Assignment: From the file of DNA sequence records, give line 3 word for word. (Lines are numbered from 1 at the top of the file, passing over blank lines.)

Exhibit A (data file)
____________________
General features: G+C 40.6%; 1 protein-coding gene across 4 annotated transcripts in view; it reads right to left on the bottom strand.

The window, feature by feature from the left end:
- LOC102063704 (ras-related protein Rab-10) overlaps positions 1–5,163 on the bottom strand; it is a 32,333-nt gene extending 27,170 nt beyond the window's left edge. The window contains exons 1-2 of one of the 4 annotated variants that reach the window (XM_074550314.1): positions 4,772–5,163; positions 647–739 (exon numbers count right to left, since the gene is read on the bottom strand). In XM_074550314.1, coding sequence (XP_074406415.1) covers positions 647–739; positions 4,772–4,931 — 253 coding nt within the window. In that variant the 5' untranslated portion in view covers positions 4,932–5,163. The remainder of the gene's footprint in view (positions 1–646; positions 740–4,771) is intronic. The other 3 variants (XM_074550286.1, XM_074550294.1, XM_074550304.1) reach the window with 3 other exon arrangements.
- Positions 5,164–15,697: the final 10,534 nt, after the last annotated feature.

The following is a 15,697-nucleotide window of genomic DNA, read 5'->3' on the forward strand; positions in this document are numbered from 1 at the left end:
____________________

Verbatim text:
- LOC102063704 (ras-related protein Rab-10) overlaps positions 1–5,163 on the bottom strand; it is a 32,333-nt gene extending 27,170 nt beyond the window's left edge. The window contains exons 1-2 of one of the 4 annotated variants that reach the window (XM_074550314.1): positions 4,772–5,163; positions 647–739 (exon numbers count right to left, since the gene is read on the bottom strand). In XM_074550314.1, coding sequence (XP_074406415.1) covers positions 647–739; positions 4,772–4,931 — 253 coding nt within the window. In that variant the 5' untranslated portion in view covers positions 4,932–5,163. The remainder of the gene's footprint in view (positions 1–646; positions 740–4,771) is intronic. The other 3 variants (XM_074550286.1, XM_074550294.1, XM_074550304.1) reach the window with 3 other exon arrangements.